“Yeah, but I almost didn’t! I didn’t know it was today until about twenty-five minutes before we were supposed to be there!” she snapped. “And that was because Mom asked on the way there where she needed to meet me!”

I shrugged.

“I couldn’t help it,” I said. “I forgot, too.”

“How do you forget something like graduating?” Annie challenged.

I raised my brow at her.

“I had a player hurt herself, my mind was on other matters—like my team’s morale,” I told her defensively.

The team I coached at Jefferson High School; the varsity volleyball team, to be specific.

“You’re shitting me! How do you not tell me that?” Annie pushed, waving her hands even more wildly.

I ignored her, walking past her into my small living room.

I lived over the top of a bar in an apartment they’d converted from an old attic space.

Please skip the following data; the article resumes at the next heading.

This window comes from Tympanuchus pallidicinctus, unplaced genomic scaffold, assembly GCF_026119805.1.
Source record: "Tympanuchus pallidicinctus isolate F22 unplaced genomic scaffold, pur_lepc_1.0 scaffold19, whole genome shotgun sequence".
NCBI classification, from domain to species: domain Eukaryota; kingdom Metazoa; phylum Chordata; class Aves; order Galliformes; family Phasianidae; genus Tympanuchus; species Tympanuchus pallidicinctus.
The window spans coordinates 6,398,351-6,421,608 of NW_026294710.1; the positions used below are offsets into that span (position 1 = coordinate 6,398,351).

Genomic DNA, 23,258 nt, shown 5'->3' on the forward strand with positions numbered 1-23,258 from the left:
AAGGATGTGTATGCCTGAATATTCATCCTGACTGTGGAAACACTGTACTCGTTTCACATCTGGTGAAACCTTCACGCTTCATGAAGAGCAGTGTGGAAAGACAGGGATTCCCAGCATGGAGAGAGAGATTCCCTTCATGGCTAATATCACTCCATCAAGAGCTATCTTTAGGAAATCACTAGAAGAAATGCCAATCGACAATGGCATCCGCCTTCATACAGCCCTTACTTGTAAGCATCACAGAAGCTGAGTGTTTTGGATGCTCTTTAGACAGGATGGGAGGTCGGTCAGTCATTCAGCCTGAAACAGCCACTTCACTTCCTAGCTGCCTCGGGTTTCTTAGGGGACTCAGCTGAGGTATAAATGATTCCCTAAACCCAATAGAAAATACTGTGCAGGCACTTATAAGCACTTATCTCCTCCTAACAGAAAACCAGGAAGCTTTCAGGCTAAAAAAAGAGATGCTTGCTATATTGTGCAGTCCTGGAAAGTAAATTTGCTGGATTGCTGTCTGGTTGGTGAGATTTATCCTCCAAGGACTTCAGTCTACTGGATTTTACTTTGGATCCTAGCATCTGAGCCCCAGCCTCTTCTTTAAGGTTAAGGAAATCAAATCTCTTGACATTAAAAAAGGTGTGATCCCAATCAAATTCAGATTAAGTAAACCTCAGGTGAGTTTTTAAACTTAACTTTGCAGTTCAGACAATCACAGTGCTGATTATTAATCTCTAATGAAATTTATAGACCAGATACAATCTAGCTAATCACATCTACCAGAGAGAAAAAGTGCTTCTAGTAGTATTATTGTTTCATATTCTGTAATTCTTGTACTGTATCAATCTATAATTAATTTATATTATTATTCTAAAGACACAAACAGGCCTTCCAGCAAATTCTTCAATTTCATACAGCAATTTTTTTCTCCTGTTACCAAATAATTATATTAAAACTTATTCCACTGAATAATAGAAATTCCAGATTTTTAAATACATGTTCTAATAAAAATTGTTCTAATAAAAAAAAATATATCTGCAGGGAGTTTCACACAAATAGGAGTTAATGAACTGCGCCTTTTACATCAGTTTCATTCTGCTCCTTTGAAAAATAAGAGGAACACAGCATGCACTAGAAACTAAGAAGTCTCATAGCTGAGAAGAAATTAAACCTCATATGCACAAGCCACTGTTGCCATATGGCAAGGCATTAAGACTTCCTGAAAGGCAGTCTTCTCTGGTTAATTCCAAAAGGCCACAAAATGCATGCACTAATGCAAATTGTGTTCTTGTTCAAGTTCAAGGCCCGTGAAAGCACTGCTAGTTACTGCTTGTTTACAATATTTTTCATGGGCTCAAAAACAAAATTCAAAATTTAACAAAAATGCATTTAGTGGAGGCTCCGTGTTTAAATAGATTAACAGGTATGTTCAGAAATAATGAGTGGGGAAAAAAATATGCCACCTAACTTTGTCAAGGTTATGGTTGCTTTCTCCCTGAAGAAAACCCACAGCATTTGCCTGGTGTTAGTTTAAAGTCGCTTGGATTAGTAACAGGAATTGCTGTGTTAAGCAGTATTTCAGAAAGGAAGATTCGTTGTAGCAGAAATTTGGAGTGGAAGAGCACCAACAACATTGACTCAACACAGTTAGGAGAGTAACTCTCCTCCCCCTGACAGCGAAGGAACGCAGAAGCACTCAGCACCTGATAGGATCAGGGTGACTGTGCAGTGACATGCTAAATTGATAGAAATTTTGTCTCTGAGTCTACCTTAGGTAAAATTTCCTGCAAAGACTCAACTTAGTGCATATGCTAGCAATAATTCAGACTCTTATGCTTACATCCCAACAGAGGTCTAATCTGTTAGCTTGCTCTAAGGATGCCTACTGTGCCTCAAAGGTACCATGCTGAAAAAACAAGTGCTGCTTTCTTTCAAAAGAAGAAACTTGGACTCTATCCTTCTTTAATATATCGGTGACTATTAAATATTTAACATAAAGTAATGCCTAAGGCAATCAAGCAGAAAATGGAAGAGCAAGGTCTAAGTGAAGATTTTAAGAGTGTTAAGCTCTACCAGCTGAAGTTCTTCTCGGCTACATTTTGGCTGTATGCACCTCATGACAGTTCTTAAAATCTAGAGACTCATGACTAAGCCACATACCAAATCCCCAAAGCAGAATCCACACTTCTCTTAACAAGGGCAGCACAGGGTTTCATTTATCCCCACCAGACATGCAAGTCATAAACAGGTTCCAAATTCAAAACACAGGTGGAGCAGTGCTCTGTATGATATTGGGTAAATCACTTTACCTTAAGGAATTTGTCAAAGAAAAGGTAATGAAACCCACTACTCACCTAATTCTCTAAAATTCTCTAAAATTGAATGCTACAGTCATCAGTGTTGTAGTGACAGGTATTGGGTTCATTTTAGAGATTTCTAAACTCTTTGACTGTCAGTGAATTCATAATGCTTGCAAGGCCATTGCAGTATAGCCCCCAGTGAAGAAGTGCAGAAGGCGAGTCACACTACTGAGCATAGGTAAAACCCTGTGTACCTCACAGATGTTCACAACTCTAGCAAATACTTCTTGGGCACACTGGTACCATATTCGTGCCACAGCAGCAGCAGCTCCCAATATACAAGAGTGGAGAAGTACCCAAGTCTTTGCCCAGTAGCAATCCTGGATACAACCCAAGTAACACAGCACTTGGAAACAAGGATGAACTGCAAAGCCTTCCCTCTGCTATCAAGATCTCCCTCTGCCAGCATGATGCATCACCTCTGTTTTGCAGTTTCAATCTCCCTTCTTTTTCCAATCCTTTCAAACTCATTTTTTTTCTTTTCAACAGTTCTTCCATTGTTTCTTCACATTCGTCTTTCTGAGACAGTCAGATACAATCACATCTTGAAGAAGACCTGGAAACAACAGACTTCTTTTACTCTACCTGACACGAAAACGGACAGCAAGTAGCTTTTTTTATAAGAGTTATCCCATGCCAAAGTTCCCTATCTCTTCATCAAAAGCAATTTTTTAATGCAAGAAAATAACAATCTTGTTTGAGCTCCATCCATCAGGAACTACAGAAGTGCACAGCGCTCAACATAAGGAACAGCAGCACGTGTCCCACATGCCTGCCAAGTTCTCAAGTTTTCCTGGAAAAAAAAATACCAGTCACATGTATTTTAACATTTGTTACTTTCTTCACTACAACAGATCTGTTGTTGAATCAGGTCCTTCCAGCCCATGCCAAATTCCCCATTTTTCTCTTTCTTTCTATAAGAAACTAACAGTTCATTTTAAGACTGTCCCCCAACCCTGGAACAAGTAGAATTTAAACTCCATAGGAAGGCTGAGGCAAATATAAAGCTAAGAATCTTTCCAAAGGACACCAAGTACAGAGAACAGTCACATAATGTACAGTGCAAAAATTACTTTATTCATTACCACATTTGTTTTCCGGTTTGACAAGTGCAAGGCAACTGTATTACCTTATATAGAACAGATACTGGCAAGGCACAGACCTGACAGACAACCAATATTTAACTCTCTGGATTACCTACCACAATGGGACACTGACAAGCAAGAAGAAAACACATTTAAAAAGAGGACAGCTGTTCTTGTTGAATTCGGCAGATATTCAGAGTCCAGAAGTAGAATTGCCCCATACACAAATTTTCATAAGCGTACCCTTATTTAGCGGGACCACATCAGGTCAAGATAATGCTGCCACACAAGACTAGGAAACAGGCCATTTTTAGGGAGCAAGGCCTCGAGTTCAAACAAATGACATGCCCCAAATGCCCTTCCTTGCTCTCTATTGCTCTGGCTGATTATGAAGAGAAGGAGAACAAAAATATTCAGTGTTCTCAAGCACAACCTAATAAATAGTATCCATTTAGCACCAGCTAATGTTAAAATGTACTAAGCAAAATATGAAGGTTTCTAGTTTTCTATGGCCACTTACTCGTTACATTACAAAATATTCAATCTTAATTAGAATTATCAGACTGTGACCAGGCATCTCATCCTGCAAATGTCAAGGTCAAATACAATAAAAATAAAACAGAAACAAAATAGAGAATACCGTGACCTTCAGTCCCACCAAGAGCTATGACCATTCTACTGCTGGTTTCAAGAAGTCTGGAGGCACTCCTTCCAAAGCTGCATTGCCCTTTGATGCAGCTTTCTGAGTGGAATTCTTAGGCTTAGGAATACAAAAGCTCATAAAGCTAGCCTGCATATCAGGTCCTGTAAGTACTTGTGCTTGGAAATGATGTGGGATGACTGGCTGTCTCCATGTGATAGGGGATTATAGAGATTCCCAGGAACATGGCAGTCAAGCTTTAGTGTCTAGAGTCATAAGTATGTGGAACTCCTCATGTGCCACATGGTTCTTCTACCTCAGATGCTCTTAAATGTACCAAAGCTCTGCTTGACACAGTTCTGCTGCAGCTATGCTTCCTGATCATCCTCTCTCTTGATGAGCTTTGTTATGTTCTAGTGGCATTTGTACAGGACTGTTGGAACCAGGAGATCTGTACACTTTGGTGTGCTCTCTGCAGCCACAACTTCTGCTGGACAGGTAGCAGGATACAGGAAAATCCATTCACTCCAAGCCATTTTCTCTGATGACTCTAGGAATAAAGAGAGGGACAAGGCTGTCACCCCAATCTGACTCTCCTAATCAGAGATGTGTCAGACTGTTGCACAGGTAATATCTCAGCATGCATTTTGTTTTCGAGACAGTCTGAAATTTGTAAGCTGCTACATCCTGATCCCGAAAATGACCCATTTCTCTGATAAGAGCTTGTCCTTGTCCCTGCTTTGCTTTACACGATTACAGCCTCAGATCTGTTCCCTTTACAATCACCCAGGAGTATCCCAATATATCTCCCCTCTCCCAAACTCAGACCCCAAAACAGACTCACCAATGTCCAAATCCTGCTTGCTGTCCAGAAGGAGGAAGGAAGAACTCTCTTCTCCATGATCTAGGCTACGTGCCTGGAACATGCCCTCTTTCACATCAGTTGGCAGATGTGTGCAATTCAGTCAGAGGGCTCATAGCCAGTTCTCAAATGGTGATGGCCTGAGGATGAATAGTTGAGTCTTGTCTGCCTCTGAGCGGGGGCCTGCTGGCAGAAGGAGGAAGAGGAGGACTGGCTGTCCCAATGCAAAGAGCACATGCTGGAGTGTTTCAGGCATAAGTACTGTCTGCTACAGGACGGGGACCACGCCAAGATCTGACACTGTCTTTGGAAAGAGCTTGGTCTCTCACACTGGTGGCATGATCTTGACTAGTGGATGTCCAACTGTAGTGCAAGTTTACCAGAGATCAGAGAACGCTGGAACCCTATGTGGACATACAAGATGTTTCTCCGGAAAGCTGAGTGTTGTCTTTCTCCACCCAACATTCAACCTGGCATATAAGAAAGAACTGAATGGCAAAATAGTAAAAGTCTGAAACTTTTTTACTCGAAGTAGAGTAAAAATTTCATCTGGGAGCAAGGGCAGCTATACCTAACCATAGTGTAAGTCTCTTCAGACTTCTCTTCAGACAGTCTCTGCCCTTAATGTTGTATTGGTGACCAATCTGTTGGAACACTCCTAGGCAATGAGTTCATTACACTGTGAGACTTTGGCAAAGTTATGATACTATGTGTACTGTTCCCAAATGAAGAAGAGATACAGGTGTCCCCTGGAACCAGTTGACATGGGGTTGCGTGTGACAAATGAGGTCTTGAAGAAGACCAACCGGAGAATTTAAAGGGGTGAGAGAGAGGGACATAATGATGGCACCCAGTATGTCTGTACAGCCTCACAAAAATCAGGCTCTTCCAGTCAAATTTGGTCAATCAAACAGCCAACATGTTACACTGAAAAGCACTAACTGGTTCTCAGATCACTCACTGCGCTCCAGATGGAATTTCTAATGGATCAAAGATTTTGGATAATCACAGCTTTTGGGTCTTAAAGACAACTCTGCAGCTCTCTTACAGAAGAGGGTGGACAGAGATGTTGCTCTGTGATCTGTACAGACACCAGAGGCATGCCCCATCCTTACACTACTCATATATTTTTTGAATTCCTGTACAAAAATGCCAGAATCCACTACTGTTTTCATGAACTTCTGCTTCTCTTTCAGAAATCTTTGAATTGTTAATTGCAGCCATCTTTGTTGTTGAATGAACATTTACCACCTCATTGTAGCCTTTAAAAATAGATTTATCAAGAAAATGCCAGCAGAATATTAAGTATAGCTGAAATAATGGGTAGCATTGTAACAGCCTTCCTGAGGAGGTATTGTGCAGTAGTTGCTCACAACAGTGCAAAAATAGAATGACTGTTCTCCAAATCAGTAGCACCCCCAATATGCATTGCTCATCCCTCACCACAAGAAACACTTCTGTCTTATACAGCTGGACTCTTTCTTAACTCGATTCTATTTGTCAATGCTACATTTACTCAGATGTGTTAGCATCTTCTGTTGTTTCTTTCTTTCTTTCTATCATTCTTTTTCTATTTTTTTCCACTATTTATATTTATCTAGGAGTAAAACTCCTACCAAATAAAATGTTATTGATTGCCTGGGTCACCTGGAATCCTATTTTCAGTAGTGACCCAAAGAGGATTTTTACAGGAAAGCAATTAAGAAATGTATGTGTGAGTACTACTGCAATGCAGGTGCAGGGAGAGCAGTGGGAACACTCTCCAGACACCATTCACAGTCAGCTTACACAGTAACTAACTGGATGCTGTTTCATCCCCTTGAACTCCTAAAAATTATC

It was huge and drafty and loud on the weekends.

Despite all of those things, I liked it.

Mostly because it felt like I was closer to Jet here. It was a place that we’d always wanted to live...our first place together. We’d spoken about finding a little hole in the wall place where rent was cheap and we could afford it and go to school together.

The apartment itself was horrible. But that was the way it was. And I’d keep staying here until it didn’t feel right anymore, even though my mother, father and sister hated it.

“So, why are you upset again?” I asked her, keeping my eyes on Mig.

Mig was my sister’s husband.

They’d gotten married a few months ago, and they were raising Mig’s son, Vitaly, together.

They were awesome together and I was so happy for Annie.

I wanted the world for my sister, because if it hadn’t been for her, I wouldn’t be where I was today. She’d pulled me through my darkest of times, and kept me moving forward instead of living in the past.

She deserved the moon, the stars and damn near anything she could ever dream of.

Mig held up his hands.

I’d actually spoken to him last night, telling him what time they needed to be there.

It wasn’t my fault that Mig hadn’t relayed that message.

But I also wasn’t willing to get him into trouble.

So I’d take the heat, because I didn’t care if she was mad at me one way or another.